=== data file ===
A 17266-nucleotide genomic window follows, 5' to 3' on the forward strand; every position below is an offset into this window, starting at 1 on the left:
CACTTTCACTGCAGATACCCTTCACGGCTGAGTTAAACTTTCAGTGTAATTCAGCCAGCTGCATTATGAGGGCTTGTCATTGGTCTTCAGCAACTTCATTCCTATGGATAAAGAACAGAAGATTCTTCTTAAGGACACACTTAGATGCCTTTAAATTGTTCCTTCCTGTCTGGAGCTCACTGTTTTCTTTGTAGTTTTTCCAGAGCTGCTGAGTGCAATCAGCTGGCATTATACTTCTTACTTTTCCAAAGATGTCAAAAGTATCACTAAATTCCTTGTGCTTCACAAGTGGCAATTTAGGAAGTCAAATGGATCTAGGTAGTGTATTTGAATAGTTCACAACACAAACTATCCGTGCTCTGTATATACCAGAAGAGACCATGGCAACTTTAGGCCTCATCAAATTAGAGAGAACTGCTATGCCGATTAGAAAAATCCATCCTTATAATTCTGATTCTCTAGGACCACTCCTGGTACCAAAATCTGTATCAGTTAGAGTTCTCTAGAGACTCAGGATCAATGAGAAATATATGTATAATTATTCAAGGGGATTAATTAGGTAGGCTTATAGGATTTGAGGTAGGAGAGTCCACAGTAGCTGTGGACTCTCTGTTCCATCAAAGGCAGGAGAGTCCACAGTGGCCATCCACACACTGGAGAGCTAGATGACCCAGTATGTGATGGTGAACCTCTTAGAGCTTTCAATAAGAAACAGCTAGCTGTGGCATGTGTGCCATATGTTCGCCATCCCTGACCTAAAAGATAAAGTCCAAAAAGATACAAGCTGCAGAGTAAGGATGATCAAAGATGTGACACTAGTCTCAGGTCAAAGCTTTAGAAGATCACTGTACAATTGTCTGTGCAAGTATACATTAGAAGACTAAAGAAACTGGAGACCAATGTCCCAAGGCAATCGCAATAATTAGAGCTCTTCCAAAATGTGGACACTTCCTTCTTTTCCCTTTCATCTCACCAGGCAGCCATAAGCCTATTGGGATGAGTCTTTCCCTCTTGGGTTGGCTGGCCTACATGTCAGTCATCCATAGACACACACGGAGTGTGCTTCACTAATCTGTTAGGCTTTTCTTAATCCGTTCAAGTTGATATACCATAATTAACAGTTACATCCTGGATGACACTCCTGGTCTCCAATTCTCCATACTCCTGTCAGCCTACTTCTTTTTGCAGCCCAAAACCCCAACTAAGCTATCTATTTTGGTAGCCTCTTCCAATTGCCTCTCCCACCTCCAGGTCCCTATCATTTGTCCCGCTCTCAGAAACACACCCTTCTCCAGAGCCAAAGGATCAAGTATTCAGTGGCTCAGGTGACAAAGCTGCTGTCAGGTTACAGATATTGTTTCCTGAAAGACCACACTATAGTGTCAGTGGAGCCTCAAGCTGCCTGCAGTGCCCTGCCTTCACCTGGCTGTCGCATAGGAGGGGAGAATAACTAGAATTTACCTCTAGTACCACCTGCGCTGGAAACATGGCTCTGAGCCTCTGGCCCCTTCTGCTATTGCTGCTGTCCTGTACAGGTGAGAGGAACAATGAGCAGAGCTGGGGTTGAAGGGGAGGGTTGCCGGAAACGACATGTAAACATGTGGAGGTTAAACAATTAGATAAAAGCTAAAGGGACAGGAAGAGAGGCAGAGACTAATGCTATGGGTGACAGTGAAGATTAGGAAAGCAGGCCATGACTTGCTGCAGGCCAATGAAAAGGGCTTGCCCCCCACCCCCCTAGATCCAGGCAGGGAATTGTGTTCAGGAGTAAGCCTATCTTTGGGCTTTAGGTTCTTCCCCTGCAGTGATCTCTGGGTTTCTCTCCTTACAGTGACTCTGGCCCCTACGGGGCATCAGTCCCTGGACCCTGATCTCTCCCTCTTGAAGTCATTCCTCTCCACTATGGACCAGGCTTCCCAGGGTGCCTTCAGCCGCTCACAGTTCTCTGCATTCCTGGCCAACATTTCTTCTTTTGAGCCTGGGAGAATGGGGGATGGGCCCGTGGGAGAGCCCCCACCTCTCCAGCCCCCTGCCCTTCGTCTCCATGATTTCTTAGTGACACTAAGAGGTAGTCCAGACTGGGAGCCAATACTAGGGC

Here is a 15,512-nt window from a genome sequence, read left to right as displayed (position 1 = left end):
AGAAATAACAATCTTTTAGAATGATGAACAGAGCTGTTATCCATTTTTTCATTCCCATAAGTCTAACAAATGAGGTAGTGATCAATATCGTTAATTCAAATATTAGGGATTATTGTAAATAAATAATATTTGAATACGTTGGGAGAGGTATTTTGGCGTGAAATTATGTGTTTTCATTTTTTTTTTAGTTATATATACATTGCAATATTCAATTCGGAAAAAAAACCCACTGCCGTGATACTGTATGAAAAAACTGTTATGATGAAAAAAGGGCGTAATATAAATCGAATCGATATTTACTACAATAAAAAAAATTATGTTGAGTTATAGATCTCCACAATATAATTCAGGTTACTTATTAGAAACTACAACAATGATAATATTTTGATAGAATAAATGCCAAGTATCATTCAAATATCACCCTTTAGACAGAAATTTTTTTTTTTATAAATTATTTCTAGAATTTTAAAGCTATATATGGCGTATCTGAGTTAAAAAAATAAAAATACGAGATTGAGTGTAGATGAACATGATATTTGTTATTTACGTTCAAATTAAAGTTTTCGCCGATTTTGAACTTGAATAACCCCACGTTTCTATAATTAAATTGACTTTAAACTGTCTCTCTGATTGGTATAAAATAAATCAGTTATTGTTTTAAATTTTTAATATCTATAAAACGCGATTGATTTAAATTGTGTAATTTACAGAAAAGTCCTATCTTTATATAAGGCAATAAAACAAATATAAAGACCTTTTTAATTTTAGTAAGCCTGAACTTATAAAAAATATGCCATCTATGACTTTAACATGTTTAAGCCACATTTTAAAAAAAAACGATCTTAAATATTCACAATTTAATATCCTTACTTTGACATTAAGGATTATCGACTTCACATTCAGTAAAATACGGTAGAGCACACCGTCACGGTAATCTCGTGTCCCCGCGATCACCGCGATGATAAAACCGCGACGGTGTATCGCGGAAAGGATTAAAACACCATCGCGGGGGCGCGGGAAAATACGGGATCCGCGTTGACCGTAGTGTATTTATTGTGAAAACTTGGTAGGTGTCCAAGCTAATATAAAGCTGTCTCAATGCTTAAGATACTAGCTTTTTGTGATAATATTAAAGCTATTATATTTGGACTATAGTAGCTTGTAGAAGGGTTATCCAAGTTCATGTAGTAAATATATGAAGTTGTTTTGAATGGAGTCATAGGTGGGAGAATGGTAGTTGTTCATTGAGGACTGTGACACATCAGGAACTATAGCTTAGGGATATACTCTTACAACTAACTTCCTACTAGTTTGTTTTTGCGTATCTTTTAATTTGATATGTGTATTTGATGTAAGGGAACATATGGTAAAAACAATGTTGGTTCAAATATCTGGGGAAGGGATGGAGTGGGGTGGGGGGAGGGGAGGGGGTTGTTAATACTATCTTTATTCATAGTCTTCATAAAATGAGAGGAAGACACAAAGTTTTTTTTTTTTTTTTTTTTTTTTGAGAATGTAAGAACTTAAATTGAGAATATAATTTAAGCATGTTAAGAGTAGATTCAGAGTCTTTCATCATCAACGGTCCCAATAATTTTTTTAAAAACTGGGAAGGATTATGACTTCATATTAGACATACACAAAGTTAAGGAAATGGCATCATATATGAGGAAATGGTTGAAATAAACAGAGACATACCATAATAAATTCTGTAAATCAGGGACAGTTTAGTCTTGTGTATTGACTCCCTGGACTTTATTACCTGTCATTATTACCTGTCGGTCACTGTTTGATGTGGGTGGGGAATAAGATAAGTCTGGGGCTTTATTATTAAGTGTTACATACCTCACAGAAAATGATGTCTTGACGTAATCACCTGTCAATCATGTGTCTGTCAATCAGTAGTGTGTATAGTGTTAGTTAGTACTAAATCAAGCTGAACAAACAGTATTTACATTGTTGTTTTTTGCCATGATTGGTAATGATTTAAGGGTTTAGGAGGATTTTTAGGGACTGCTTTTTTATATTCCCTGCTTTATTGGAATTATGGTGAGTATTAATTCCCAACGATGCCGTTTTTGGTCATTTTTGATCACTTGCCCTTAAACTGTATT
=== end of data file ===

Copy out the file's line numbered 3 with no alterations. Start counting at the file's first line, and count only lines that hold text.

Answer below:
Here is a 15,512-nt window from a genome sequence, read left to right as displayed (position 1 = left end):